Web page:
Seven Local Acts to See at SXSW Music
"It definitely feels like a compulsion, to me," says early thirtysomething genre-buster Mobley in a hushed tone barely audible over the country twang blaring out of the Companion event space on San Marcos Street. "When I first figured out this is what I was going to do, it didn't feel like a normal, healthy thing. I had all these ideas for where I thought my life was going, but I can't stop doing this thing and it just took over my life without me even realizing it at first.
"If I knew the answer, I'd probably find a way to get rid of whatever it was and do something else."
Mobley's quietness shouldn't be mistaken for aloof or secretive. Well-traveled and experienced through a Marine brat background and his own personal trials – in and out of the industry – the hyperaware pop and R&B singer born Anthony Watkins II may actually understand too much. As such, he doesn't offer many details about himself in his writing.
"It's just not my style right now," he explains. "Increasingly, over the past few years, I've found it pretty impossible not to write about the important things happening in the world, things that affect large swaths of people – things that keep people from being free in the world."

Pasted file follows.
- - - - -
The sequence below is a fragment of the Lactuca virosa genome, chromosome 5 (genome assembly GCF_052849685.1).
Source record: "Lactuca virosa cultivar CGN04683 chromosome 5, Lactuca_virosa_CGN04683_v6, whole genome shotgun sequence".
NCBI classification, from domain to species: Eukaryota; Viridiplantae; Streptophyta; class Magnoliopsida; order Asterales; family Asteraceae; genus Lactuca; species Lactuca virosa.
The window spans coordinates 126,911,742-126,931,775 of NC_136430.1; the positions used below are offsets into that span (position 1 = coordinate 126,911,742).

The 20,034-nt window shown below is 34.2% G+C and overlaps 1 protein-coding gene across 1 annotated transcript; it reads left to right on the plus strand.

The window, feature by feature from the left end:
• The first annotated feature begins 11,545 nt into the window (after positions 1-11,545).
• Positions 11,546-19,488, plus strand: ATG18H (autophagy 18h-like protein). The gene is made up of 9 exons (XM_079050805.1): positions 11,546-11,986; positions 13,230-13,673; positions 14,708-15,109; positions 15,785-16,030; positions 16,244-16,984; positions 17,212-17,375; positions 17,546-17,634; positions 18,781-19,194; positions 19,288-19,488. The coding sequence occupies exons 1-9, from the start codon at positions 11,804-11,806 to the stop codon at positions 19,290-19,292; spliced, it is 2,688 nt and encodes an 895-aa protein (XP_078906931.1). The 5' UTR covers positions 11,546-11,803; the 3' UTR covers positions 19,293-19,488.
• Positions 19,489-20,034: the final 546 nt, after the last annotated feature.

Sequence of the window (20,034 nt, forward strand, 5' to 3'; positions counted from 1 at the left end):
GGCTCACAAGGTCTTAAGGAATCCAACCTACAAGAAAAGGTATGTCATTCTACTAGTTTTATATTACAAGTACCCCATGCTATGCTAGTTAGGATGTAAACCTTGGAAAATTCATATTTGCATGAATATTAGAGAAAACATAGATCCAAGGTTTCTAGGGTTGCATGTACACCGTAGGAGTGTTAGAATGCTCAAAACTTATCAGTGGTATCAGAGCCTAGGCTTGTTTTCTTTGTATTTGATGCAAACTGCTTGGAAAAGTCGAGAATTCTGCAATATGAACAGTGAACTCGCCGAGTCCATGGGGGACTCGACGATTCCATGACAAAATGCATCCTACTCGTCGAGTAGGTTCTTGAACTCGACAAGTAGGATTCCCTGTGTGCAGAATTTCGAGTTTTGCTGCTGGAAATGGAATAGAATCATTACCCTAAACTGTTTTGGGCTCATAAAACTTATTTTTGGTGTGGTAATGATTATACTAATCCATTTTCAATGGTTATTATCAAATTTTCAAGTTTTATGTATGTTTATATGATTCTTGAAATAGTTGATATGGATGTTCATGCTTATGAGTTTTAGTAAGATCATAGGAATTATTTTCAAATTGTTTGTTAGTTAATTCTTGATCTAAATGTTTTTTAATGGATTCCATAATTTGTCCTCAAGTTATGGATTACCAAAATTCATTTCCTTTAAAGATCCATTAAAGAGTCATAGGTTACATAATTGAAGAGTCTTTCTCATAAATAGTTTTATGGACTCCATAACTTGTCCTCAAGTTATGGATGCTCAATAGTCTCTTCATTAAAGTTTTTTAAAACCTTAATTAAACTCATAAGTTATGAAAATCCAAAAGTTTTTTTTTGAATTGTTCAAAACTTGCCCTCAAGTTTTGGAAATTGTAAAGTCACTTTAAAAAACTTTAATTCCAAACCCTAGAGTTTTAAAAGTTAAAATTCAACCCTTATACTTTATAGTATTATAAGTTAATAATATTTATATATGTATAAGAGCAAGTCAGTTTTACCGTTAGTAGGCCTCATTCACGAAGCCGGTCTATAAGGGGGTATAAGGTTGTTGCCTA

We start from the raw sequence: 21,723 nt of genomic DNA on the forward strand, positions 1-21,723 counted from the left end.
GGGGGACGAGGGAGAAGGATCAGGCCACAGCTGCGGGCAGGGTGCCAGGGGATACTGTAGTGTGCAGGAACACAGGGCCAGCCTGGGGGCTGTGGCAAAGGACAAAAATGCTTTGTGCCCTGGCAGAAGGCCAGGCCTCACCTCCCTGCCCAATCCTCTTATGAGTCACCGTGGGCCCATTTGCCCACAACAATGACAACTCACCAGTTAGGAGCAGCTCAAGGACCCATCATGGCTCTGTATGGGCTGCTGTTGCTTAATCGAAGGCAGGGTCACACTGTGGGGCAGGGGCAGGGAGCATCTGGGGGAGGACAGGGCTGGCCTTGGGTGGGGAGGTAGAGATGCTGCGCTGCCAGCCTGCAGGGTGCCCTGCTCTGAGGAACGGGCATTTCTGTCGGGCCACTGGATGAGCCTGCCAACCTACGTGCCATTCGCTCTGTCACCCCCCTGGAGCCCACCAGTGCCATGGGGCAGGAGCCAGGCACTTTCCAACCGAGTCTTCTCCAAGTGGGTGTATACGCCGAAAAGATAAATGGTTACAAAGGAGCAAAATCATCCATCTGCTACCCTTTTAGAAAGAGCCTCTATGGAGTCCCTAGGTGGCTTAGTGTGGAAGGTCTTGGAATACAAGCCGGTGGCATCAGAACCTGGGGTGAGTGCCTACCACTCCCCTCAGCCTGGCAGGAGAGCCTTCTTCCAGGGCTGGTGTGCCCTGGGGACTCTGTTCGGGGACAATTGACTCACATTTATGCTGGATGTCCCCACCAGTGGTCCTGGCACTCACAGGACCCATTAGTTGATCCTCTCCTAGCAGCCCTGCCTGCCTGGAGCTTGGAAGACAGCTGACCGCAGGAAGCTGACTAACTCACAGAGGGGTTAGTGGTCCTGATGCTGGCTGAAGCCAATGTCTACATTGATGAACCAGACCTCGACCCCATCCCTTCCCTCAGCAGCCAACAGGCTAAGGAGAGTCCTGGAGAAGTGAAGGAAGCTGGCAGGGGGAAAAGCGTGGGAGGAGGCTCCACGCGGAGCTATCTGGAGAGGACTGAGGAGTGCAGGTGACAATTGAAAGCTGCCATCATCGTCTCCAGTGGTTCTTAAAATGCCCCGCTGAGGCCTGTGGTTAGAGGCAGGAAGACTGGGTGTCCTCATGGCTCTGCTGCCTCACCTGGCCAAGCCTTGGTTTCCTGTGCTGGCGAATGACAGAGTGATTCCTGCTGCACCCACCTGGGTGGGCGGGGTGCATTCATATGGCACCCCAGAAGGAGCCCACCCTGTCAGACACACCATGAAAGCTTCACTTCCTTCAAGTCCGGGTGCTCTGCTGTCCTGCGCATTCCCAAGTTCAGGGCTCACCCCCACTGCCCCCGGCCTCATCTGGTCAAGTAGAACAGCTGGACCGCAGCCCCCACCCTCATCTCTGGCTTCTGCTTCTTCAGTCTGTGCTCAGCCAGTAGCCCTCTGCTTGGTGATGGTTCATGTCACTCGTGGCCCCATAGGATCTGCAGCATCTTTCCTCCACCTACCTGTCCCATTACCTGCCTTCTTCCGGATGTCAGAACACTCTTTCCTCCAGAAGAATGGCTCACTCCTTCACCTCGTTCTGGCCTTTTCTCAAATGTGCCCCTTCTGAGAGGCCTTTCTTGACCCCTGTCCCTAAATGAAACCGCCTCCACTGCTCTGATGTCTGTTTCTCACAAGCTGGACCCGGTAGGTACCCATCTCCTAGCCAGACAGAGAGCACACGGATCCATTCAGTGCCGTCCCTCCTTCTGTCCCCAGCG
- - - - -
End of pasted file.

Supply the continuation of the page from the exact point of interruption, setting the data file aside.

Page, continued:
Mobley, named after former basketball star Cuttino Mobley, began as a group. Whittled to him and Tim Shelburne, the duo bubbled early with Let Slip and Young Adult Fiction. Now down to Watkins, Mobley continues to promulgate live wire shows and recordings, touching on serious topics while flipping metaphors in hooks. His mash-ups of electronics and soul result in melodies that would turn Ryan Tedder's head. An honesty in his textured vocals belies experiences held close to the vest, just off his sleeve.
Latest EP Some Other Country never settles in one location sonically, and the meaning of the album is specific and far-reaching.
"As I've gotten older, I've bumped up against this idea that there is not just one country, not just one America," he analyzes, revealing himself for a moment. "Black people know that. You know people [police brutality] happened to. You know that.
"You saw it happen with your own eyes."